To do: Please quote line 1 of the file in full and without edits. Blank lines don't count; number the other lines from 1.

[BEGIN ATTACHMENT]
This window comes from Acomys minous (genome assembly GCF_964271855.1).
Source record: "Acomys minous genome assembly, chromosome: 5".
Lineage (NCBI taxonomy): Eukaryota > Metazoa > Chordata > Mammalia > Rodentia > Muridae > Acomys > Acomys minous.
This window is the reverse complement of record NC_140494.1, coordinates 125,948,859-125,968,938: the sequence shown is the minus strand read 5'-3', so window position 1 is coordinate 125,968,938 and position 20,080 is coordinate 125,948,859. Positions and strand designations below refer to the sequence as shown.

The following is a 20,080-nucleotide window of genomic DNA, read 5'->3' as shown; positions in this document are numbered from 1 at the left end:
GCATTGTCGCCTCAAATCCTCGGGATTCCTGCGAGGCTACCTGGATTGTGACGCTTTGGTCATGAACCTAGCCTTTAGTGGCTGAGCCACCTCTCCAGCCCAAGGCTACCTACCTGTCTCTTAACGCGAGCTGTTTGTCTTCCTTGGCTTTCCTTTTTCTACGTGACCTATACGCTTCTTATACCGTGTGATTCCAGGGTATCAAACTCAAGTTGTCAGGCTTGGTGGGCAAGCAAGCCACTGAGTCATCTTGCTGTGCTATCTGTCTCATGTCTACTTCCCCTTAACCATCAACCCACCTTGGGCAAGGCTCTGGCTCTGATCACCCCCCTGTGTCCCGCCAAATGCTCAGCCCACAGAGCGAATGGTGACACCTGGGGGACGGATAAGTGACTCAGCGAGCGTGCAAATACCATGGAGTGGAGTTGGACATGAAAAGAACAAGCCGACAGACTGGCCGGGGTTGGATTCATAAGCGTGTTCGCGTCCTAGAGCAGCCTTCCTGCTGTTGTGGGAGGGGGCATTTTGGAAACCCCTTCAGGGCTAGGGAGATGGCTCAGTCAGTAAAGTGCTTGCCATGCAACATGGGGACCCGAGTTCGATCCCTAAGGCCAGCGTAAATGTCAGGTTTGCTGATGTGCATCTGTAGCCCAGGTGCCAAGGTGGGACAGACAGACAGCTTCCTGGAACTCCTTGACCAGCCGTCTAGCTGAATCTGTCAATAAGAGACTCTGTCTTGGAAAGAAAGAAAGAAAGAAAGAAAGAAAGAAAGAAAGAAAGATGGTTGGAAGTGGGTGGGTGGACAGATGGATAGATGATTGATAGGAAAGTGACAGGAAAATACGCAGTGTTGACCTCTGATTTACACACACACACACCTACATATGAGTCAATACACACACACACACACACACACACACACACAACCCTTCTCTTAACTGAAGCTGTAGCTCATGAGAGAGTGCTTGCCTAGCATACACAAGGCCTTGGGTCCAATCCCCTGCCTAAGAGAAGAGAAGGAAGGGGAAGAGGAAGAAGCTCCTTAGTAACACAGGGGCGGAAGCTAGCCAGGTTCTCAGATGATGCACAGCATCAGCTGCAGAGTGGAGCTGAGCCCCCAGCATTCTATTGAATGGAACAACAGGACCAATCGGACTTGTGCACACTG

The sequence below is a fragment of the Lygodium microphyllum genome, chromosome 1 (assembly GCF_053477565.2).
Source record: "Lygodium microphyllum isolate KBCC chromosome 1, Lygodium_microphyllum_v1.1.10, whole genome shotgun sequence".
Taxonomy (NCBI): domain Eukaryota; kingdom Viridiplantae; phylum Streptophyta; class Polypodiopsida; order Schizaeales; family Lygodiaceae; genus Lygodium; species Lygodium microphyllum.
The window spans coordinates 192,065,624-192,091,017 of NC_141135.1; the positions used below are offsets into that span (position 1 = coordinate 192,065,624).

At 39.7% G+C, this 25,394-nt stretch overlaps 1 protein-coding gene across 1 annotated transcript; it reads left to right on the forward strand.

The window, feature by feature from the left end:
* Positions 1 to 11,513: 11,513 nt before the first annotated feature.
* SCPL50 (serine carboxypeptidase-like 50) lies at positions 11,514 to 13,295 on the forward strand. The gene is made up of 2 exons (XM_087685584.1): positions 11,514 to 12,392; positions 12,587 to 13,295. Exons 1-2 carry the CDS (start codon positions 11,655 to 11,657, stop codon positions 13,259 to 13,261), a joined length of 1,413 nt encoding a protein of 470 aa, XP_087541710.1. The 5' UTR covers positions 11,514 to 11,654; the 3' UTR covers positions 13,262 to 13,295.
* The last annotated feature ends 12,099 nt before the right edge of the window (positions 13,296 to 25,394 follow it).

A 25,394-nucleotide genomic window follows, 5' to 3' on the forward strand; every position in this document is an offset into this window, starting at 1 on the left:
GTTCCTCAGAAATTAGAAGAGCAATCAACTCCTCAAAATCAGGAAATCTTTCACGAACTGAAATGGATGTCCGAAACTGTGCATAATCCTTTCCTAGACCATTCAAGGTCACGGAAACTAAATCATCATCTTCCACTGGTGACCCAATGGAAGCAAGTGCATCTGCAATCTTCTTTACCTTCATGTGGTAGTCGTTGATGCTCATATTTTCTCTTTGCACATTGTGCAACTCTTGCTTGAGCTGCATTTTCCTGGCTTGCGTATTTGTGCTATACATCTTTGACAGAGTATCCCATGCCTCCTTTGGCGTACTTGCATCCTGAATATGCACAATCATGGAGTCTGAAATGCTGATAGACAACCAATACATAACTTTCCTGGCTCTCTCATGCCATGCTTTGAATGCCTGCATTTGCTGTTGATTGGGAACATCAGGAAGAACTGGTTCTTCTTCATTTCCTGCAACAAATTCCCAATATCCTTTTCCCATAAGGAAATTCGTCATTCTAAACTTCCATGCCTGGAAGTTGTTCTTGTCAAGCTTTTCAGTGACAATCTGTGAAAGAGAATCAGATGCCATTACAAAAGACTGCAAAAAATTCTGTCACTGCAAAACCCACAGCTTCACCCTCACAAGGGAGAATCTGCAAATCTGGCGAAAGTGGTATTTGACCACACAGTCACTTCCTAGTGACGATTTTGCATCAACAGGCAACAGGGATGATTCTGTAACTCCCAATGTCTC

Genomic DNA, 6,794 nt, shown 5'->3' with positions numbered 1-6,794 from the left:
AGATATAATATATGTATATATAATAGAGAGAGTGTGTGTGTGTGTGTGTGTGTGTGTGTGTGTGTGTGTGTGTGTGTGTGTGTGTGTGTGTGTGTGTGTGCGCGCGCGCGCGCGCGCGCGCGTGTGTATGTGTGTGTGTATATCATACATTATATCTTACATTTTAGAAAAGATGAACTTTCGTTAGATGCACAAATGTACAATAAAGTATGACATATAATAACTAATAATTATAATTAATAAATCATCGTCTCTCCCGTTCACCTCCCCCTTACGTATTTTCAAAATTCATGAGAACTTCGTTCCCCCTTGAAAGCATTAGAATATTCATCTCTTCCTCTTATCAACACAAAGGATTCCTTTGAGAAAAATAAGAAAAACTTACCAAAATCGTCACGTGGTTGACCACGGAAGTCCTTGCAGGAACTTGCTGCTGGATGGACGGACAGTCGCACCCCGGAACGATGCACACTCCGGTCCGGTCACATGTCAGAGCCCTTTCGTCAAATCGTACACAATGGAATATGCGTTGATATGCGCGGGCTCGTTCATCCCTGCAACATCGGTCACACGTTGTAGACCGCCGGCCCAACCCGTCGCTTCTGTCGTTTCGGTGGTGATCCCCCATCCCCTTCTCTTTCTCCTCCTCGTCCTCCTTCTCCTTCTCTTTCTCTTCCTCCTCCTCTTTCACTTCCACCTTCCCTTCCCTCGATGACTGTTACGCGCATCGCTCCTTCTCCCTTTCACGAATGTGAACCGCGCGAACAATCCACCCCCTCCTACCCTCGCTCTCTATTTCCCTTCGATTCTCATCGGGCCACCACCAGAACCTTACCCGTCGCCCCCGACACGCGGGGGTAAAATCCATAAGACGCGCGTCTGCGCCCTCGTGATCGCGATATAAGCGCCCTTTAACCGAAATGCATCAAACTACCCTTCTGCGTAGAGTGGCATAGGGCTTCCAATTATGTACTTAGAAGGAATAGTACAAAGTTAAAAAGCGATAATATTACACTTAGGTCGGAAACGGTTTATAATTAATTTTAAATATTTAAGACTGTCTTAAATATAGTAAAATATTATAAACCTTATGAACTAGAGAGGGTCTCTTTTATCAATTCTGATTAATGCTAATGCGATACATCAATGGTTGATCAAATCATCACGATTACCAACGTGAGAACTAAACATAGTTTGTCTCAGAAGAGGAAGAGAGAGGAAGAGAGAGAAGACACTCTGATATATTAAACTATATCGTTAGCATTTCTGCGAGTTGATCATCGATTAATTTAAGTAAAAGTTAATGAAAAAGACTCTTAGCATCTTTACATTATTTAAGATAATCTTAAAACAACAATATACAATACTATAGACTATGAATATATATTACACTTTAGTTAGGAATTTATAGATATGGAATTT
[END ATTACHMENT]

This window comes from Acomys minous (genome assembly GCF_964271855.1).